by Mitzi Perdue

“It wasn't raining when Noah built the Ark”


There never has been and never will be a family that can avoid all conflicts. Since conflicts are inevitable, prepare for them ahead of time. 


The most helpful preparation is, develop a solid culture of "putting the family first." This won’t come about automatically because there’s a built-in tug-of-war in families, a tug-of-war between individualism and community. 


On the individualism side, we are pulled towards wanting to be able to express ourselves and act on our own feelings. We want to feel autonomous and free, and we don’t want to feel repressed or smothered.


On the community side, we’re pulled towards being part of a close family where we have a ready-made source of comfort, support, understanding, security, and identity. The cost of this good feeling is we have to give up some of our individualism, including the need to be always right. Members of any family are likely to feel pulled in two directions. However, being part of a business family changes the balance. When you’re a member of a family business, there’s a lot more at stake than just the family.


A public quarrel can harm of even kill a business. When I was growing up as a member of the family that founded the Sheraton Hotels, I was told from infancy that a public quarrel could harm the family business. That led to a deeply culturally ingrained notion that public quarrels “are not something we do.”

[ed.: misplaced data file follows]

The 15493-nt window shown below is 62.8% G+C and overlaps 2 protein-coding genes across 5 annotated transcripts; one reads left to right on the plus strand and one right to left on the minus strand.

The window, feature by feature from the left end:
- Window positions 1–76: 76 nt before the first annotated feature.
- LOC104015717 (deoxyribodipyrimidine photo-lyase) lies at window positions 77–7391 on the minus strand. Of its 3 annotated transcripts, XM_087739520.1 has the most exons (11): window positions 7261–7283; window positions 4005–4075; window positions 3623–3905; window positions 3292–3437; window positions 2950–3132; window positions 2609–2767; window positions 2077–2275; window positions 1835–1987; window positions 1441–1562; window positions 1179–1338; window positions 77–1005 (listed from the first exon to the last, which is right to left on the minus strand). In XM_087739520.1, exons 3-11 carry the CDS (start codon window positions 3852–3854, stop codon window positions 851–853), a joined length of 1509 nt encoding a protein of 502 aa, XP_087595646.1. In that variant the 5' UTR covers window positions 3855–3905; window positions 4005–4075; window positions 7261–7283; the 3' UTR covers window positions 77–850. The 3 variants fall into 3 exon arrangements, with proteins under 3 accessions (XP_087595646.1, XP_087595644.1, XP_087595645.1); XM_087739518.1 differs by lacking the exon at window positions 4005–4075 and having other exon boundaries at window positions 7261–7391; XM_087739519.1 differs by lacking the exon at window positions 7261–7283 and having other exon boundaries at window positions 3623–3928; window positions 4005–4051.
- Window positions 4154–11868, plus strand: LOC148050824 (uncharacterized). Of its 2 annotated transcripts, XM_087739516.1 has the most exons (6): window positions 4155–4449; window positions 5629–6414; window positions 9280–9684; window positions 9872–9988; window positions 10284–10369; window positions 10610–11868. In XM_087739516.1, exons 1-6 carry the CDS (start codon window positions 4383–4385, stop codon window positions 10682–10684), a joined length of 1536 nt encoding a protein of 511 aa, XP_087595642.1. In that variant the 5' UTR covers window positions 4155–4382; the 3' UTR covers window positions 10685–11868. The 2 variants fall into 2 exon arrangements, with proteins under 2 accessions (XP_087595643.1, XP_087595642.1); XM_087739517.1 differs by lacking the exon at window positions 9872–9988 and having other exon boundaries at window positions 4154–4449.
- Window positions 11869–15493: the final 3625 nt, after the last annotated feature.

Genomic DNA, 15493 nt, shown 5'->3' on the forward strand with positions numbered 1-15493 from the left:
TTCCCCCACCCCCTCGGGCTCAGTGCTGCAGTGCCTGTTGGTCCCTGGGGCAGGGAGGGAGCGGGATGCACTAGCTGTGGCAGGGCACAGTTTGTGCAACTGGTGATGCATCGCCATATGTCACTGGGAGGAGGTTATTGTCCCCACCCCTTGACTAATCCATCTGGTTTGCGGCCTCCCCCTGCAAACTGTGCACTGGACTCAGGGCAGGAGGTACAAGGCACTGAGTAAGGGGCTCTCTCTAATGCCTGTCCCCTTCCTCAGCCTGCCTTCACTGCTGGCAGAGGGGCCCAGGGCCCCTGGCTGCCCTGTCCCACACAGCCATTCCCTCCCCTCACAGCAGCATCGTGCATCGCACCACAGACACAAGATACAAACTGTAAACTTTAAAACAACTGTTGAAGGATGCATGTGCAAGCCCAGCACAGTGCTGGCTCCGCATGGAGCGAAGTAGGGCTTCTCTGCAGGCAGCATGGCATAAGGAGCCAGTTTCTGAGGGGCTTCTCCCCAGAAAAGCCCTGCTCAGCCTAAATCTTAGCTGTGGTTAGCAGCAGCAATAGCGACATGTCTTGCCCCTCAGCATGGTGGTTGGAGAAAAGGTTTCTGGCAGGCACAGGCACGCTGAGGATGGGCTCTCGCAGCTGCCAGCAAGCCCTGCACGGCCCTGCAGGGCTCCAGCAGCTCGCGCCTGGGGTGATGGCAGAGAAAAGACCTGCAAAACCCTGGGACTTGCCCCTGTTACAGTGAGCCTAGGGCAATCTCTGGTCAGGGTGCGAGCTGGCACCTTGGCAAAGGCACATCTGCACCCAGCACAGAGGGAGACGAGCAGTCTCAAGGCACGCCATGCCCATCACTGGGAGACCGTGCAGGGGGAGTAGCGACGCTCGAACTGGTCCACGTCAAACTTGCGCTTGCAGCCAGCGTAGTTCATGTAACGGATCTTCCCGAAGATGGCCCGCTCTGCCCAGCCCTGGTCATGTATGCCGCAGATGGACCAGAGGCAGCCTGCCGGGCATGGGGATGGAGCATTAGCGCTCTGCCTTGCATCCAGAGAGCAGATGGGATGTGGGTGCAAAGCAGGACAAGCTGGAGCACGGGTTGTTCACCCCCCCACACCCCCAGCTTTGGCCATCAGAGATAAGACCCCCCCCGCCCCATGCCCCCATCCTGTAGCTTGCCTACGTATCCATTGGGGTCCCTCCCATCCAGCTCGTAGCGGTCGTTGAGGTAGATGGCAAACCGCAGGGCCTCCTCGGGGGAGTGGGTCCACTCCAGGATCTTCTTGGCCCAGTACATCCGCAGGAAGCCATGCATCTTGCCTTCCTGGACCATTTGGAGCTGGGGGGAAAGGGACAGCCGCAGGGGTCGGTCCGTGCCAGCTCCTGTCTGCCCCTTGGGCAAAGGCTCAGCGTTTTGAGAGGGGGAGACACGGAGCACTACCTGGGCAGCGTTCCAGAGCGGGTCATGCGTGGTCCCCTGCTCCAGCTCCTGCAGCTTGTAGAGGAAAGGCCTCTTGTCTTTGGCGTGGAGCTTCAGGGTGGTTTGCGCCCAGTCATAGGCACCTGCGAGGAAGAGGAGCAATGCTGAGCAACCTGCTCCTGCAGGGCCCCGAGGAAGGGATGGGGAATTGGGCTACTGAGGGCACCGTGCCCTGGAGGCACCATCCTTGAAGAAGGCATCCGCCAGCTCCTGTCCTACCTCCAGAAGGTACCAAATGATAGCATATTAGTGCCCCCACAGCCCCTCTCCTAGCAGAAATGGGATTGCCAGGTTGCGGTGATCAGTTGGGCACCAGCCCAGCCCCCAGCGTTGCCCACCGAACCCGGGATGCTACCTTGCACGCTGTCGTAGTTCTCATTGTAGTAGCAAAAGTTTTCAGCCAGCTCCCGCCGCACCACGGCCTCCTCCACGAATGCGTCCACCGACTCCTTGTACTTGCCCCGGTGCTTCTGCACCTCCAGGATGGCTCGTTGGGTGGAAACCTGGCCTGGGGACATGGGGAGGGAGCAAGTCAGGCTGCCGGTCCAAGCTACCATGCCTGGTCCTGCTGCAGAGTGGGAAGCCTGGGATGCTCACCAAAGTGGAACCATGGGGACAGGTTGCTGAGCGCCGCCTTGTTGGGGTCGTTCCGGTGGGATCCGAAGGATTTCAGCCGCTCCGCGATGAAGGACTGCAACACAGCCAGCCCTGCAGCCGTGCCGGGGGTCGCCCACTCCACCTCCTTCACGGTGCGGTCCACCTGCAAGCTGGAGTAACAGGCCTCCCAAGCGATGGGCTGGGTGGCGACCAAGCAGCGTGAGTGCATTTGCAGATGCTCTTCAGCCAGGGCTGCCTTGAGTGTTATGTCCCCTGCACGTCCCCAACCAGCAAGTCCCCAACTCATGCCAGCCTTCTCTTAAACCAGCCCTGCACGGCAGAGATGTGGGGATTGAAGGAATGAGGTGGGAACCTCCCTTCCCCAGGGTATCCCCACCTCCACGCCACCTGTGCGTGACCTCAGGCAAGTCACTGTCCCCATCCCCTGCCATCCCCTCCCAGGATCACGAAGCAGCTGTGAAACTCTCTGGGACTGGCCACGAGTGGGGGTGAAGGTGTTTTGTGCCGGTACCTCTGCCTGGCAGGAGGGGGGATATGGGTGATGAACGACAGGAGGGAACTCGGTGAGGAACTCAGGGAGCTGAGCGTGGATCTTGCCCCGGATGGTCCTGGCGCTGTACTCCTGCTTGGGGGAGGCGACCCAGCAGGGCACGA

My siblings and I grew up with the phrase, repeated a thousand times, “We don’t wash our dirty linen in public.” We’d hear this over meals, or during holiday rituals, or when we’d hear stories about our grandparents and others who had gone before. 


We were made aware that with 20,000 employees and 25,000 stockholders, it would be WRONG to let quarrels escalate. We knew that a public family quarrel can tt  harmful to the brand; it can mean damage to the value of the stock.


We were also told that since Sheraton stock was publicly traded, a public family quarrel could cause Sheraton stock to plummet.  That would mean widows and orphans would be suffering because of our selfishness.


The mantra of, “We do not wash our dirty linen in public” was so firmly ingrained that while we might have been tempted to contemplate assassination, I don’t think any of us ever considered bringing in a lawyer or a member of the press. We did keep quarrels from escalating. 


And by the way, we did have issues. To take just one, in 1968, some of the family members wanted to take advantage of a tremendous offer that ITT had made to buy the Sheraton chain. It would mean enormous amounts of cash right now.


However, several of us including me didn’t want this to happen. Those who opposed it, and I was one, all had our reasons.


“It’s my identity!”

“It’s disrespectful to Father’s memory!”

“I don’t want the cash; I want to be a part of Sheraton!”

“An outside company will never care as much about the employees as we do!”


Imagine for a moment the feelings involved: your family is divided over the possibility of large amounts of immediate cash; a large part of your identity for your entire life is in danger of being ripped away; your parents’ legacy is being turned over to outsiders! It’s a great big bubbling stew of some of your strongest feelings. Emotions were at white-hot levels. 


We argued among ourselves, but none of us ever spoke to lawyers or the press. I don’t think anyone outside the family knew what we were feeling. 


In the end, we did sell Sheraton. To the rest of the world, we had a united front, and we were true to our deeply held values, that we never washed our dirty linen in public. 


I think at the end of this experience, we all felt proud that we had gotten through this and remained a close family. Once the decision was made, we closed ranks and nobody held a grudge.


We’re still a united family 50 years later. But this wouldn’t have happened if we hadn’t developed a culture ahead of time that supported “family first” and “We don’t wash our dirty linen in public.”

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